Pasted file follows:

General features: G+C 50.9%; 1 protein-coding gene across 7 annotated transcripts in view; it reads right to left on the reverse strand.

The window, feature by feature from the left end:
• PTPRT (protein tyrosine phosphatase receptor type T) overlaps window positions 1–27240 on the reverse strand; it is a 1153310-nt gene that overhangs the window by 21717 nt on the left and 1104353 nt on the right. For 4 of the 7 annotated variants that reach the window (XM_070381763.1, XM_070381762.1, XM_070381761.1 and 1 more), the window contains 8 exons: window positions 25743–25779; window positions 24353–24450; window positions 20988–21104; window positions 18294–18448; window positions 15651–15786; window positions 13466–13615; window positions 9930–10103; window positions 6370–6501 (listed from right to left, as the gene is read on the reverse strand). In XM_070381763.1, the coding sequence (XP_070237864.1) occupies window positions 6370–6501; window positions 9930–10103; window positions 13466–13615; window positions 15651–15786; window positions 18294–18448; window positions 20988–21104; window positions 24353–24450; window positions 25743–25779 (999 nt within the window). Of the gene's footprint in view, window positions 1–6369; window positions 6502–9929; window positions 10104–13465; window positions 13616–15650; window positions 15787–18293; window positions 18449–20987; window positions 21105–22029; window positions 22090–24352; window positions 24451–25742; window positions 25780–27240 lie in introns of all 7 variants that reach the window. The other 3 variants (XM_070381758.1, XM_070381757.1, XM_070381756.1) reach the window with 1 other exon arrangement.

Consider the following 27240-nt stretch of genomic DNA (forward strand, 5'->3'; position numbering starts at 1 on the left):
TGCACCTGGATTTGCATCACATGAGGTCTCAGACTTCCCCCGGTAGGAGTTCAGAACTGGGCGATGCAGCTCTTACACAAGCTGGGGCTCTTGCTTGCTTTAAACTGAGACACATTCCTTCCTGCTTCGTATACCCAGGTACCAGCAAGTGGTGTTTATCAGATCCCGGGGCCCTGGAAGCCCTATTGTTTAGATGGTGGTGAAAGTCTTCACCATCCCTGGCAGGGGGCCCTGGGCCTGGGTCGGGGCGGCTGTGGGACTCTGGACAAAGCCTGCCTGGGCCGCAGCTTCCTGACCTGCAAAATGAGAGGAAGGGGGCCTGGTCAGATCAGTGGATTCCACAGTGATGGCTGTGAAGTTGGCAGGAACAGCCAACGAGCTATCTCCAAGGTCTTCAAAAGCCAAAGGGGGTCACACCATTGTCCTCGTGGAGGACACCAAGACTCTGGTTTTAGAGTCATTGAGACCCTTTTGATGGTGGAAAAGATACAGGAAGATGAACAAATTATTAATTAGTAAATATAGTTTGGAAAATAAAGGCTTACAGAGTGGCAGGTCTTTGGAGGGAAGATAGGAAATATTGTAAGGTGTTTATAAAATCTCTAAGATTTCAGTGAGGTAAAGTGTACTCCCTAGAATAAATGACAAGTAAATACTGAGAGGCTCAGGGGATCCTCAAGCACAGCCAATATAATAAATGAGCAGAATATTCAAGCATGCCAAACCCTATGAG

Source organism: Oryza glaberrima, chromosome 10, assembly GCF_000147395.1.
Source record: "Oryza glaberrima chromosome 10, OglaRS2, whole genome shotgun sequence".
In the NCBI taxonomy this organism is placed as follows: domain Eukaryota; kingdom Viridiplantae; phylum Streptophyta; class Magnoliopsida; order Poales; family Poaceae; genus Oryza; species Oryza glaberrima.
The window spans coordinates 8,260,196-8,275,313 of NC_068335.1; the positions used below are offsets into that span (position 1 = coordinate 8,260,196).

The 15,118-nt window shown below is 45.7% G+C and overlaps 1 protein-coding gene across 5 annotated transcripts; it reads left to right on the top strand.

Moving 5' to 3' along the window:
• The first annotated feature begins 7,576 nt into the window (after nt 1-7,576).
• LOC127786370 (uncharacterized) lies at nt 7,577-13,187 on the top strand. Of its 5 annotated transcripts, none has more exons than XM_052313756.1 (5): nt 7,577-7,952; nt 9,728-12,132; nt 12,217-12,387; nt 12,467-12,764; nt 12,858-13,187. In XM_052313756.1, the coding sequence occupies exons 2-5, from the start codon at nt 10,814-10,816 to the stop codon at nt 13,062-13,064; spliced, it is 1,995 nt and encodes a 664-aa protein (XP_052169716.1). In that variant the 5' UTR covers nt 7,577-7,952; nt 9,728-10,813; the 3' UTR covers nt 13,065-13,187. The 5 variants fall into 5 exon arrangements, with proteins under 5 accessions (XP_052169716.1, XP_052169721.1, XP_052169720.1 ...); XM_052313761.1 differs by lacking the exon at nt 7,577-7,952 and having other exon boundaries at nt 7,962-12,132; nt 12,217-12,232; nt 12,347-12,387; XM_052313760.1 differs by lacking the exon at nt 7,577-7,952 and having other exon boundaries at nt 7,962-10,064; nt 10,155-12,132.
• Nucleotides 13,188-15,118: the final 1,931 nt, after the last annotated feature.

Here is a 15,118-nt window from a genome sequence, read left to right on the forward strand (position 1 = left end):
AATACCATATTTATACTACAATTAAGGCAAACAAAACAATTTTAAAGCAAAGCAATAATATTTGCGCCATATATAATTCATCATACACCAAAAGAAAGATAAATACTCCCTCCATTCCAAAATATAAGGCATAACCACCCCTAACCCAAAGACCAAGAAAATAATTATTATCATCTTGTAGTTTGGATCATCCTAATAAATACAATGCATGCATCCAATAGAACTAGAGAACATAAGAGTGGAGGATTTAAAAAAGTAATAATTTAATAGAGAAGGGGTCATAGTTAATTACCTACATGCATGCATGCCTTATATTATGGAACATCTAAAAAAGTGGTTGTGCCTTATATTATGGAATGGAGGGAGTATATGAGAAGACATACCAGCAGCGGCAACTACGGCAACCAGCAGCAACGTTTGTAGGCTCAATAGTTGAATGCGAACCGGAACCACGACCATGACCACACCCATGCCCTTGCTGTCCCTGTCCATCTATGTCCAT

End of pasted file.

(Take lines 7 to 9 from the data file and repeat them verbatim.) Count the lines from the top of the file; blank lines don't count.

Source record: "Oryza glaberrima chromosome 10, OglaRS2, whole genome shotgun sequence".
In the NCBI taxonomy this organism is placed as follows: domain Eukaryota; kingdom Viridiplantae; phylum Streptophyta; class Magnoliopsida; order Poales; family Poaceae; genus Oryza; species Oryza glaberrima.
The window spans coordinates 8,260,196-8,275,313 of NC_068335.1; the positions used below are offsets into that span (position 1 = coordinate 8,260,196).